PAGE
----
Sofie: Yes. Oh, yes. I cannot count how many times I’ve been part of conversations, and it’s very much been along those lines of, oh, you have to have it figured out. I figured mine out when I was 18. I’ve been doing the same thing I’ve been doing since I was 18. I’ve been on the same career since I was 18. And to me, it’s just not that I have an ick reaction, but it’s almost like a wait a second, you’ve been doing the same thing since you were 18 years old. How have you not wanted to change jobs? How have you not found something that you’re more passionate about? How have you not pursued other options? And I think that’s definitely something that I see as a very positive part of the Gen Z generation, is that I feel like Gen Z is a lot more exploratory when it comes to options. They’re a lot more, you know, hey, I am passionate about this. I’m going to try this out. Oh, you know what? I don’t like the company culture. Let me try this out instead. So I definitely feel like they have that going from them there. And speaking of Gen Z, I feel like many people have misconceptions about that generation, whether through news or social media or whatever it may be. What are some of the most common misconceptions that you’ve seen in your work? And how can those in older generations better understand and engage with Gen Z?

Sara Deacon: I think that’s a great question. And honestly, even for myself, part of my journey and my experience was, oh my God, I never want to work with teenagers. They’re so lazy and unmotivated and they don’t really care about the world. And that is so not true. The more I started talking with younger folks and just learning about how they see the world, it has changed my whole perspective. And if we as older generations can be open to just listening to what they have to say, and maybe they are way off base. One of the myths is that they and misconception is they only get their news from social media. And I don’t know if that’s necessarily entirely a myth because I get a lot of my news from social media. So like, that’s just the way our communities are going now that we get to connect with real people and not have to be spoon fed a filtered, polished, produced version of what’s happening in the world. So I think that actually gives younger generations, and even the ones who are willing to go to social media for knowledge or awareness about things that are going on, it gives kind of an advantage because we get to see multiple perspectives and hear about different experiences. And that’s something that I find really powerful and inspiring about Gen Z, is that they are so open to just whatever. They will stand up for people that they might not agree with or they might not identify with. And if they see injustice or unfairness, they will call it out. They don’t have any time for bias. If you are not showing up authentically, if you are saying something different than the way you behave in your life, that old saying, do as I say, not as I do, that does not work anymore on Gen Z. They are watching what we do. The older generation, I’m Gen X, so they are watching what we’re doing and they will call us out for the inauthenticity, the lack of integrity, the bias that we sometimes will tell ourselves, that works, it doesn’t work anymore. And I think that’s just the courage it takes to call out older generations. Either call them out or shut them down. Like you said, they’re happy to move on if they feel like they’re in a toxic workplace. They just have no time for it. Life is short and they know this. And there’s no time to waste on things that are not serving, growing, helping others, lighting their fire and that kind of thing. A lot of times they just kind of don’t know how to connect the dots between what they’re passionate about and what they can – how they can actually show up and behave it in the world. And that’s where I kind of help and help them figure out what that looks like for the unique individual.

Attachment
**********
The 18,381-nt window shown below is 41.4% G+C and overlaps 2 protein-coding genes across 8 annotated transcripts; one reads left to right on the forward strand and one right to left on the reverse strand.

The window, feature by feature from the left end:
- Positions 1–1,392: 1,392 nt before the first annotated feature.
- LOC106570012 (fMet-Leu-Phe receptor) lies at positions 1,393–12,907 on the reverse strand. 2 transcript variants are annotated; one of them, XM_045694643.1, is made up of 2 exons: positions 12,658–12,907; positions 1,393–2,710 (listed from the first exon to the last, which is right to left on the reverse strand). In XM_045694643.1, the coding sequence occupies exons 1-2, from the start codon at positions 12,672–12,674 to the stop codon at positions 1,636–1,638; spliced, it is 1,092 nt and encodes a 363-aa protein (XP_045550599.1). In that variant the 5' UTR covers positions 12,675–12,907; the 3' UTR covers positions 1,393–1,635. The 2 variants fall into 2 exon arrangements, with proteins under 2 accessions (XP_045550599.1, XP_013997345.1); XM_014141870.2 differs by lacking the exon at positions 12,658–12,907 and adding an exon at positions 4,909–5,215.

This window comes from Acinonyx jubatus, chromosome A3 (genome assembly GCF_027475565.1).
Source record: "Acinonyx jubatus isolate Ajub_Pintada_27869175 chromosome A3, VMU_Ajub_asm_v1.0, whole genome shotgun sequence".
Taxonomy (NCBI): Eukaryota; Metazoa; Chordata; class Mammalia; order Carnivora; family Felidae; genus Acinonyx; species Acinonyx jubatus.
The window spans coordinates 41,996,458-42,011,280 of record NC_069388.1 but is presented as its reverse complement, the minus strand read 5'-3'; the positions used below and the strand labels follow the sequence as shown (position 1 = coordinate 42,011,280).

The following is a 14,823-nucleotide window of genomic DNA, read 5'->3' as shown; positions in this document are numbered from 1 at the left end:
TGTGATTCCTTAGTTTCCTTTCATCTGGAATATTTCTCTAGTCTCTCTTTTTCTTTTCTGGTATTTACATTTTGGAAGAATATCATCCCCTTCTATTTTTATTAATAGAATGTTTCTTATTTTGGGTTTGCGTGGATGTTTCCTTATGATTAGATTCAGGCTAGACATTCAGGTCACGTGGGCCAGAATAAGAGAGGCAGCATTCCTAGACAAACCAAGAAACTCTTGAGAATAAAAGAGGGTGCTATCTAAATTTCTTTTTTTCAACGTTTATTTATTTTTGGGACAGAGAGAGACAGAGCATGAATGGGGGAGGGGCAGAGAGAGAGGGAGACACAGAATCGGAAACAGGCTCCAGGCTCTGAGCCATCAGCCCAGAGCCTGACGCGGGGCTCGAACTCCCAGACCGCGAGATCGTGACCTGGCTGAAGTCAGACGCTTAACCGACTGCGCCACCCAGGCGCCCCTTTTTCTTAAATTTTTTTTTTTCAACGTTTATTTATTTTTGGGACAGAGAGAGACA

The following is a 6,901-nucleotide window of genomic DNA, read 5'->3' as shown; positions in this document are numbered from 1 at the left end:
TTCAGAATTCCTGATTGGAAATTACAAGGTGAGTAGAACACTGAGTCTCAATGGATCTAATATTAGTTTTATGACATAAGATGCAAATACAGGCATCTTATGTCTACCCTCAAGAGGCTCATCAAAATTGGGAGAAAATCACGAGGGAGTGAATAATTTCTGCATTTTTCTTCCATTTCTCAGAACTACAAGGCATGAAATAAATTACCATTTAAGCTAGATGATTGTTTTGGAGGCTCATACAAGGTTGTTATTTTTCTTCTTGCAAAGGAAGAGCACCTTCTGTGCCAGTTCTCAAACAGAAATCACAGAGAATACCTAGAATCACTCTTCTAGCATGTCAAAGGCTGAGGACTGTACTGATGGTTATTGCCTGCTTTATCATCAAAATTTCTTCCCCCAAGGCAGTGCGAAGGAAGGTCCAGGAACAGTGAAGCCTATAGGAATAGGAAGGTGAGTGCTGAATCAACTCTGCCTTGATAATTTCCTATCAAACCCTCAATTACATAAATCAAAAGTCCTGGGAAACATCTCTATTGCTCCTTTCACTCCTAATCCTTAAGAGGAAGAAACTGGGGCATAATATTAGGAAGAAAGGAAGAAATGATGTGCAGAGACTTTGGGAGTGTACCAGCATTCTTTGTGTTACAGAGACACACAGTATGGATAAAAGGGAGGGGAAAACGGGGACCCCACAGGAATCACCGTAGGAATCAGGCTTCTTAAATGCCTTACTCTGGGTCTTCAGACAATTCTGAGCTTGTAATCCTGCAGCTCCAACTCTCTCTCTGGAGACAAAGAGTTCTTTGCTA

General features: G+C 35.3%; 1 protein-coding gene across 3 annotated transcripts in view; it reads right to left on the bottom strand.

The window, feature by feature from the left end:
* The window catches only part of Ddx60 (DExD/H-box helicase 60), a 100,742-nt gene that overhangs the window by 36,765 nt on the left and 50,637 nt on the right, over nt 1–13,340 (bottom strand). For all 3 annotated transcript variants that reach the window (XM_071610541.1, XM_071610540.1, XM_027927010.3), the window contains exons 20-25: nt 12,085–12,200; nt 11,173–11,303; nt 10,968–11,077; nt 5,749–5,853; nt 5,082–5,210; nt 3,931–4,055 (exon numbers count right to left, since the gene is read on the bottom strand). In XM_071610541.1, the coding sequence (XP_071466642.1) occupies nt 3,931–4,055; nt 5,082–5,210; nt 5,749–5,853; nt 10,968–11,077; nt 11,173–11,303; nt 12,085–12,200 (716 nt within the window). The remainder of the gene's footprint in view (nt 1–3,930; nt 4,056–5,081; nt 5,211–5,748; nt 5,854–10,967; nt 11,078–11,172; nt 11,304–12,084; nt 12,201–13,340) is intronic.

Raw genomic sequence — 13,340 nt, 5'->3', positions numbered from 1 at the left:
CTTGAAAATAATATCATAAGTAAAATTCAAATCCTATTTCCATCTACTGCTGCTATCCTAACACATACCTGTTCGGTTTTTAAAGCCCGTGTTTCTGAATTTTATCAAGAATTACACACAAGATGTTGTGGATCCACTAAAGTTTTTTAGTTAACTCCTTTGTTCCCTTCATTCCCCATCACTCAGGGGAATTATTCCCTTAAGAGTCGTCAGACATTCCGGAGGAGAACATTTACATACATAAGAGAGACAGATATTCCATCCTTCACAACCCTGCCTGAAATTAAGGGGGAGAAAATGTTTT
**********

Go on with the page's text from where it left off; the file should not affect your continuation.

Sofie: Yeah, and speaking of that, and I love that you said that Gen Z is — I would say I interpret that as very direct. And I would agree with that, that they are very direct, especially when it comes to calling out injustice, calling out, you know, the bias around them, saying, hey, I don’t agree with this. I’m going to tell you that I don’t agree with this because I don’t have the time to pretend that I agree with this. So definitely I’ve noticed that as well there.

Sara Deacon: Yeah, right or wrong, they share their opinions.

Sofie: Very true. Oh, very true. And you mentioned that part of what you do is really helping young adults live life on their own terms and figure out how to navigate some of that directness into society. And so I’m curious as to how do you encourage young adults to break free from those societal expectations that perhaps might filter their voice, but at the same time do it in a way that it comes out as them sharing their voice versus them screaming at the top of their lungs?